Matthew Holt

Reform? Marginal, I fear…

Matthew HoltToday’s news is that there is now a double header running health care with the addition of the 
(notably all-female) team of Sebelius & DeParle joining Orzsag, Zeke Emmanuel and a host of others with influence on the health care policy tiller. We await a CMS leader, and probably multiple other appointments quickly down through the ranks.

However, I remain convinced that not much is going to happen, and that even if Obama’s “plan” gets enacted, it’s a limited reform that is not the big bang we need to do the job.

Thankfully rather than me having to explain why, Bob Laszewski (who makes me feel like an inadequate noobie every time I read his stuff) details the problems over at Health Affairs blog. The Bob L summary?

  1. Obama’s team has not aggressively gone after the hard cost problems as part of Medicare & Medicaid, preferring to trifle around the edges with modest cuts 
  2. For the (these days relatively modest!) $120 billion a year the reforms are going to cost it’s only looking to the health care system to pony up around half of it—the rest (c. $65bn a year) will come from the taxpayer.
  3. The details of the plan are being left to the Congress which means that it’ll be watered down.

As I said in the looooong comment thread on Maggie Mahar’s piece on THCB yesterday—BTW Maggie’s comment on her own piece may be the longest comment I have ever seen on any blog!—there’s no reason that the rest of the economy should contribute more to the health care system. As John McCain might say (albeit with disapproval), we need to redistribute the wealth within the system.

Furthermore, despite Orzsag’s understanding of the long-term impact of health care cost increases, there doesn’t seem to be any indication of how the overall cost increases within the system is going to be ratcheted down. Zeke Emmanuel (echoing Vic Fuchs) has an answer in his excellent book—tie health care costs directly to a visible VAT tax that can only be increased by a Congressional vote. But the Obama team thus far says, we understand the problem, but we want to punt the reform process to Congress. They’re not even apparently insisting on a public plan as part of their package, or at least it’s not in the eight principles.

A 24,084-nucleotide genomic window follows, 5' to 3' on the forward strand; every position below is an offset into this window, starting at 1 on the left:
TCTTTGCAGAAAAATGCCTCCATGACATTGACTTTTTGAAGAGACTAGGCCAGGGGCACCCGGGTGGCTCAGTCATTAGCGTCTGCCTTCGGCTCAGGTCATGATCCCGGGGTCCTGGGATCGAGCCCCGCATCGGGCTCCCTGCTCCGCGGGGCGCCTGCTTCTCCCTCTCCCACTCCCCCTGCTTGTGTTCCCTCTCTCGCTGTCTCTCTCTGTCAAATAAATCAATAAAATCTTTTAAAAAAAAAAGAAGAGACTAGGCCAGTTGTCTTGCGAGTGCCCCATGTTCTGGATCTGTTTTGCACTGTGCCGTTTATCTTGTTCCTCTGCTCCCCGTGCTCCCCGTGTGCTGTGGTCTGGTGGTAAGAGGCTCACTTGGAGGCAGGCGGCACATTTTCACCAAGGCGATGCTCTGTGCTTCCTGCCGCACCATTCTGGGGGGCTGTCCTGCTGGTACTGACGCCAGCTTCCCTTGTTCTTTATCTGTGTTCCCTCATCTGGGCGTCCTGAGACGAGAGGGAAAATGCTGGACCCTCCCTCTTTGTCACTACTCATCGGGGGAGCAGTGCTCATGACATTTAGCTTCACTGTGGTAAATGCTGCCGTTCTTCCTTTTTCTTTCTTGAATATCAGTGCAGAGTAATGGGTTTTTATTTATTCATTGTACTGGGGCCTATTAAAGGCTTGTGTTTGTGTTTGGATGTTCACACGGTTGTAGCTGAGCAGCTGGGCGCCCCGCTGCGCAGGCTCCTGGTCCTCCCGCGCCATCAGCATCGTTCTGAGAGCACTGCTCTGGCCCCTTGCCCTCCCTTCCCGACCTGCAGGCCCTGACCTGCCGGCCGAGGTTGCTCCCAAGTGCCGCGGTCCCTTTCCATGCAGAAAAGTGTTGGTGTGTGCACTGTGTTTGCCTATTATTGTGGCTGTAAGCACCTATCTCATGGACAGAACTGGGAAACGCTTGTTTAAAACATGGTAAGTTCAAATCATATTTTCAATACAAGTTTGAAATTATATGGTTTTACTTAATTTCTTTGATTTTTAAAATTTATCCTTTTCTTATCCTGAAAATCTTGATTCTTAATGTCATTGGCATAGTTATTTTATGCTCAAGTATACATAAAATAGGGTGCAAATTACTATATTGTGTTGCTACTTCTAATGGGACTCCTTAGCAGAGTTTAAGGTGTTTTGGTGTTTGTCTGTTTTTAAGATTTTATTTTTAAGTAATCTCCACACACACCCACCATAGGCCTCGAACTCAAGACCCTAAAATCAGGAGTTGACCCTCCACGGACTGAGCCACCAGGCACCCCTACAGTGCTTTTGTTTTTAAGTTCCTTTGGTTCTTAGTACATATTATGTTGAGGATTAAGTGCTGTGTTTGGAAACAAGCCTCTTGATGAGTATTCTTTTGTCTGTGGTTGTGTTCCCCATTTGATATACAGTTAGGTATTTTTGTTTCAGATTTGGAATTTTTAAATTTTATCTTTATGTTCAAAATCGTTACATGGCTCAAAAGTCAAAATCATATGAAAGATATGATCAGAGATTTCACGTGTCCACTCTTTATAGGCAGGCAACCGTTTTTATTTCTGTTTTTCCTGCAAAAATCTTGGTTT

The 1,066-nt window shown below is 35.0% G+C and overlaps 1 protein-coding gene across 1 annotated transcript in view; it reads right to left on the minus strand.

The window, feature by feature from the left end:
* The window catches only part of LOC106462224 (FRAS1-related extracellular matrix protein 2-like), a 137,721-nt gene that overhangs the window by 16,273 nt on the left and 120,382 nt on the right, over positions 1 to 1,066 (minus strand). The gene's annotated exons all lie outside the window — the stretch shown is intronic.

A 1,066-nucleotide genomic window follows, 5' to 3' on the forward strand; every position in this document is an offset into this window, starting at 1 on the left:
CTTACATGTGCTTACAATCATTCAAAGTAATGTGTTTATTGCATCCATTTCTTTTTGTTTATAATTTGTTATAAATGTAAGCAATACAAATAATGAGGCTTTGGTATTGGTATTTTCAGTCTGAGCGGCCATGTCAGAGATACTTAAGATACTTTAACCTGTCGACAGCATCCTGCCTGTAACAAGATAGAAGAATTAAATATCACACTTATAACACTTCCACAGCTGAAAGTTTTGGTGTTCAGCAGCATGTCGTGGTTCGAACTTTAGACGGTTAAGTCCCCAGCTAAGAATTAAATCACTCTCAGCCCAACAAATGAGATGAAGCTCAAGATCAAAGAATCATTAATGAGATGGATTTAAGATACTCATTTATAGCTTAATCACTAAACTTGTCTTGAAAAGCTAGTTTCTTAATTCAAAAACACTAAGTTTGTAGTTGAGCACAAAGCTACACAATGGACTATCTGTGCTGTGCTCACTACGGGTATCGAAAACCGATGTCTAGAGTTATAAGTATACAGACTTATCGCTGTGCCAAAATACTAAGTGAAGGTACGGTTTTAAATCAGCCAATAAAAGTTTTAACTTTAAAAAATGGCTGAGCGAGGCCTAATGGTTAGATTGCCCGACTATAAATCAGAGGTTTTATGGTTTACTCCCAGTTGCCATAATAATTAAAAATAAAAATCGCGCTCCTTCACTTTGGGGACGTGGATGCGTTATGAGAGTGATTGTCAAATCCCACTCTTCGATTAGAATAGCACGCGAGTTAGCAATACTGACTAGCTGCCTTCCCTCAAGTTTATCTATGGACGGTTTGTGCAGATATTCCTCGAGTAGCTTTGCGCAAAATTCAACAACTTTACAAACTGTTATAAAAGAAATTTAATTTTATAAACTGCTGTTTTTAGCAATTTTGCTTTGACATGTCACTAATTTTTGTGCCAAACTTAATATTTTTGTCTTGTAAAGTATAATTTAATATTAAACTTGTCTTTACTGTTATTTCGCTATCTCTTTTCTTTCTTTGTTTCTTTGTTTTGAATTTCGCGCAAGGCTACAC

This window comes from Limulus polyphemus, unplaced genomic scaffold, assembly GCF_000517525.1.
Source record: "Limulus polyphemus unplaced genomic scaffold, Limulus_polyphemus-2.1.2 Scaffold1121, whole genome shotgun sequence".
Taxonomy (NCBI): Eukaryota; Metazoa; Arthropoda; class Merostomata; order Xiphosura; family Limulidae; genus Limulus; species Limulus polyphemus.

Now I understand that they don’t want to repeat the Clinton mistakes of taking too long and over-detailing the approach. And I would be OK if they took the LBJ approach and basically bought off all the interest groups and spent that extra money, if we achieved the real issue behind health reform—getting everyone covered in a single social insurance pool. Because if we did that first thing, we could fix everything else later.

But instead we’re going to get some mealy-mouthed version of pay or play which, if it survives the small business lobby (and I doubt it will) will only get us about half way to solving the uninsured issue, and will leave in place the terrible mish-mash of employer-based insurance, private insurers with mixed incentives, competing incoherent benefit packages, and Medicaid as a default and screwed up stop-gap.

And the result of that will be a still large group of uninsured and no real single source for cost-containment. Which (as I’ve said a gazillion times before) means that the system will still be able to increase costs, more people will become uninsured and/or fall into the Medicaid revolving door, and the socio-demographics of being uninsured will shift upwards.

But because we will already have “done” health reform, we won’t have the political will to do it properly when the chickens keep coming home to roost in a few years.

And eventually, we’ll have to go to Medicare for all with de-facto price setting and limited global budgets, and it won’t be pretty. Nor will it be the best solution we could have.

CODA: You want to see opposition to Obama starting already? Former government welfare Queen Rick Scott—yes he of the Columbia/HCA business model of defrauding Medicare and hoping no one notices—has laughably launched a group called Conservatives against health care for poor people Patients Rights , and worse, is starring in his own ads! I guess at least you can’t call it a Great Right Wing Conspiracy when it’s only one guy!